Does Greene believe the things she says?


The question(s) which won't be asked: This morning, the fascinating case of Donald McNeil in Peru has finally appeared in print editions of the Washington Post.

In our view, the case is instructive beyond all belief. In large part, it's instructive about modern upper-end journalism as practiced right here in Our Town. 

Just to be clear, we're speaking about the reporting of this absurdly fuzzy affair, not about whatever it is McNeil may have actually said. We'd especially point to the pitiful, gong-show reporting in The Daily Beast.

The case of McNeil and the Middle School Gaggle strikes us as highly instructive. That said, we'll deal with that matter next week, as we start to discuss Woke and Race. 

For today, the most instructive news report appears on the front page of the New York Times. The report involves a array of wildly improbable claims a certain congresswoman has made—claims she may even believe. 

The House member of whom we speak is Congresswoman QAnon—Marjorie Taylor Greene. Catie Edmondson wrote the front-page report. Her report begins as shown:

EDMONDSON (1/30/21): Marjorie Taylor Greene had just finished questioning whether a plane really flew into the Pentagon on Sept. 11, 2001, and flatly stating that President Barack Obama was secretly Muslim when she paused to offer an aside implicating another former president in a crime.

“That’s another one of those Clinton murders,” Ms. Greene said, referring to John F. Kennedy Jr.’s death in a 1999 plane crash, suggesting that he had been assassinated because he was a potential rival to Hillary Clinton for a New York Senate seat.

Ms. Greene casually unfurled the cascade of dangerous and patently untrue conspiracy theories in a previously unreported 40-minute video that was originally posted to YouTube in 2018... 

So begins today's report about Congresswoman Q. We decided to check Edmondson's claims—and by God, sure enough:

At the 25-minute mark of the tape, you can see Greene referring to "the so-called plane that crashed into the Pentagon," 

("It's odd, there's never any evidence shown for a plane in the Pentagon," she says as she continues. In fairness, she does seem to say that there actually was a "terrorist attack in New York" on 9/11.)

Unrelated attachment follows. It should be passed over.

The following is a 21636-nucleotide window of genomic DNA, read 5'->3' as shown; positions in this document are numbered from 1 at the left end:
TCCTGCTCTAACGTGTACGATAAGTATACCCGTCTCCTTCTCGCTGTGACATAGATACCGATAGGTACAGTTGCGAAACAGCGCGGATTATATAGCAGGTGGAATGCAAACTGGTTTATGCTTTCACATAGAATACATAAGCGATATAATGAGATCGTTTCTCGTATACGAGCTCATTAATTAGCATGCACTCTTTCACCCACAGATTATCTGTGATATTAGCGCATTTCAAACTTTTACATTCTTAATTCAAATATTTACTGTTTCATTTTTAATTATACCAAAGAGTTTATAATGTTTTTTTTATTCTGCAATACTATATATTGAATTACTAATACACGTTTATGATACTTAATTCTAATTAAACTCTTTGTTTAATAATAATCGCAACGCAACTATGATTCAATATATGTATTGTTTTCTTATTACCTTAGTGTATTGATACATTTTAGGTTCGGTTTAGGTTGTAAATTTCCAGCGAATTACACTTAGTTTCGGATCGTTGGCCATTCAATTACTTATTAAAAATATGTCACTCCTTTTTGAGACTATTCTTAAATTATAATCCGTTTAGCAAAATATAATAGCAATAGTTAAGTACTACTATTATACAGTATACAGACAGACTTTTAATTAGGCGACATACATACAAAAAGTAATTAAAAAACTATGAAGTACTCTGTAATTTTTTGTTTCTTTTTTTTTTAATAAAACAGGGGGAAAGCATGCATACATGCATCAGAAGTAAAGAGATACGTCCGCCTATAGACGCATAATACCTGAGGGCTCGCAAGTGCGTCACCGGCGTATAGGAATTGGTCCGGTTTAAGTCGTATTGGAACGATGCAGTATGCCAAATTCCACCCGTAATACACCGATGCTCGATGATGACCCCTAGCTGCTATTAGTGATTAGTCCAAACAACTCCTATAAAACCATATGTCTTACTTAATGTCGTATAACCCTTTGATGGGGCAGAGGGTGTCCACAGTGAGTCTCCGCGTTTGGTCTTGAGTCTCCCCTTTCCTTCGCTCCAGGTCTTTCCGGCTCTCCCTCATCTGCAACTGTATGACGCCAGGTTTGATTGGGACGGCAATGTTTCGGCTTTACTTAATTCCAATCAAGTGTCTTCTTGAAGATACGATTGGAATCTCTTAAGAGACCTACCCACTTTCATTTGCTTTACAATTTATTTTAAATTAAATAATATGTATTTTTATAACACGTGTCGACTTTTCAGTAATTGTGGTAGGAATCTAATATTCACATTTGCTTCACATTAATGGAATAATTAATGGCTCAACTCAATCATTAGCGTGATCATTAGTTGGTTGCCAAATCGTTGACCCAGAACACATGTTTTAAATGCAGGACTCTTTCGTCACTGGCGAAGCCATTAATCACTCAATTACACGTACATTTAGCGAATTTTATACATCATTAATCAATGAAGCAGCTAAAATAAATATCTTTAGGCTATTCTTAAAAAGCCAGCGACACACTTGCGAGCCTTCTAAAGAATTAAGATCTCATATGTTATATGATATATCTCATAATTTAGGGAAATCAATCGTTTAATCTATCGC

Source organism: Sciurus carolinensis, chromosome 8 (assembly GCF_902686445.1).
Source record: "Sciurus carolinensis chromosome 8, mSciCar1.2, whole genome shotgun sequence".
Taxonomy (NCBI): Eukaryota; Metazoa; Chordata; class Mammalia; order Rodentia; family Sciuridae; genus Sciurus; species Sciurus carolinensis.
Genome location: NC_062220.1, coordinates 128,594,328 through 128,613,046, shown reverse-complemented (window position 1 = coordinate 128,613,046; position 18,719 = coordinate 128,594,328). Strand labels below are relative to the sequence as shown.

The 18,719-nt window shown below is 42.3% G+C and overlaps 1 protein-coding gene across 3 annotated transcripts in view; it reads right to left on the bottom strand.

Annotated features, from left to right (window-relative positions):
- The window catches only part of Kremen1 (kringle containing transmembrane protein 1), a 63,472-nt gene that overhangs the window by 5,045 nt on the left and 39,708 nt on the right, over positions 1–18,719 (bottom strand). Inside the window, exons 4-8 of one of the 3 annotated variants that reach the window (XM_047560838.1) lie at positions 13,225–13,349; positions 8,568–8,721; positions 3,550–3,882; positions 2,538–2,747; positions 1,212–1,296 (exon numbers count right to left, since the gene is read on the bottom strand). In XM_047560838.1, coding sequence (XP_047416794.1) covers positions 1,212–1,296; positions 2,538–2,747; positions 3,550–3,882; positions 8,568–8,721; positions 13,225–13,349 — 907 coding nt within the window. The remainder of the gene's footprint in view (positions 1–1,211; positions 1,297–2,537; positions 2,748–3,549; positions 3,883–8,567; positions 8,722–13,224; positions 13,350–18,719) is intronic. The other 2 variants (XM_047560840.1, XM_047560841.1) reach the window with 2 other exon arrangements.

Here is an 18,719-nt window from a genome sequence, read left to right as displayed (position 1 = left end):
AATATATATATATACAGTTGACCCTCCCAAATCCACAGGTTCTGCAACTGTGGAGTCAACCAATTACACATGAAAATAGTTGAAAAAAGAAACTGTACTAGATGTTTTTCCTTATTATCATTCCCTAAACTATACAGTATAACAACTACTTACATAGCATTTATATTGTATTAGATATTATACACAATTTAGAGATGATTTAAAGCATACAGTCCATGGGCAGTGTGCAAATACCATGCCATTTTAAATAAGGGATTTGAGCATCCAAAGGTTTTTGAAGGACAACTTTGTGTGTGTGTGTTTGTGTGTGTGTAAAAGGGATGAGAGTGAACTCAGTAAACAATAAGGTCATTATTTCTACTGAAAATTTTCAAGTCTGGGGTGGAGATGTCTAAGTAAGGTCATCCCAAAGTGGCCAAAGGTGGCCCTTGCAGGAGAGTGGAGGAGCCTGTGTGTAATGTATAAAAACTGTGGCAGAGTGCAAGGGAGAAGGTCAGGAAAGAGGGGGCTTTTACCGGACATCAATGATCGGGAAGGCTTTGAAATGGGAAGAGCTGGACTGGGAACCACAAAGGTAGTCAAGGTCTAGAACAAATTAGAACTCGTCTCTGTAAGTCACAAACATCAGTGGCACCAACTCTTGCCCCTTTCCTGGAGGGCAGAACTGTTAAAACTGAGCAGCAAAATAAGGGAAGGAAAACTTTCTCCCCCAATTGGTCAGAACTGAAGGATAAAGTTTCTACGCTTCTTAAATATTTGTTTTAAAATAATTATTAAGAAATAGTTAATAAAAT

Other unsupported claims are made on that videotape. We wouldn't say that Greene "flatly declares" that Obama "was secretly Muslim." Still and all, at minute 30, she does say this: 

"Yes, I do believe that he is a Muslim, and Valerie Jarrett is too."

No evidence is offered in support of these claims. But Greene seems highly assured.

Meanwhile, was John F. Kennedy Jr.'s death "another one of those Clinton murders?"  You can see Greene making that suggestion at the 36-minute mark, as she (falsely) says that Kennedy had announced  he was going to run for Senate "just before he died."

Please note that key word: "falsely." Kennedy Jr. made no such announcement. There seems to be zero evidence that was planning to make such a run.

That said, according to Greene, John Kennedy Jr.'s death was "another one of those Clinton murders!"  In this way, we see the crazy claims of the future Congresswoman Q drawing on the earlier crazy claims of the 1990s.

As of 1999, Gennifer Flowers was making money off those  murder claims—but so what? In August of that year, she appeared for a full half-hour on the crazy cable program Hardball, where her crazy host insisted on telling her how smokin' hot she was.

As for Flowers herself,  her performance on Hardball was so absurd that she was invited to do a full hour on Hannity & Colmes the next week. This is the way the lunacy spread during that earlier age, when there was no social media.

By then, the lovesick boys of the mainstream press had declared Flowers to be the most honest person ever encountered on earth. The flaccid stars of the mainstream guild never challenged this ludicrous claim, this obvious propaganda.

By that time, the children were pimping their stupid claims all around the town. Years later, this type of crazy behavior would be perfected by President Donald J. Trump. 

In fairness, Trump didn't invent the crazy practice—the crazy practice which has now taken us to this crazy place. 

In the tape from 2018, you can see Greene reaching back to link that era's murder claims to the never-ending drive to slander Clinton and Clinton. 

On that same tape, you can see her saying that Seth Rich "was murdered by two MS-13 gang members." It's one of three million invented claims about that tragic killing.

At the end of the tape, you can see her toying with the puzzling claim that Hillary Clinton is married to George Soros' nephew. Also, with the claim that Adam Schiff is married to Soros' daughter. 

("I don't know about that one. I don't know," she says with respect to the latter claim. Variants of the Schiff/Soros nuptial claim have been shot down by various fact-check sites.)

Don't miss the suggestion that the Clinton Foundation was involved in a plot to smuggle children out of Haiti for the obvious purpose. It's all there in the videotape—but there's something else on that tape we think you ought to notice: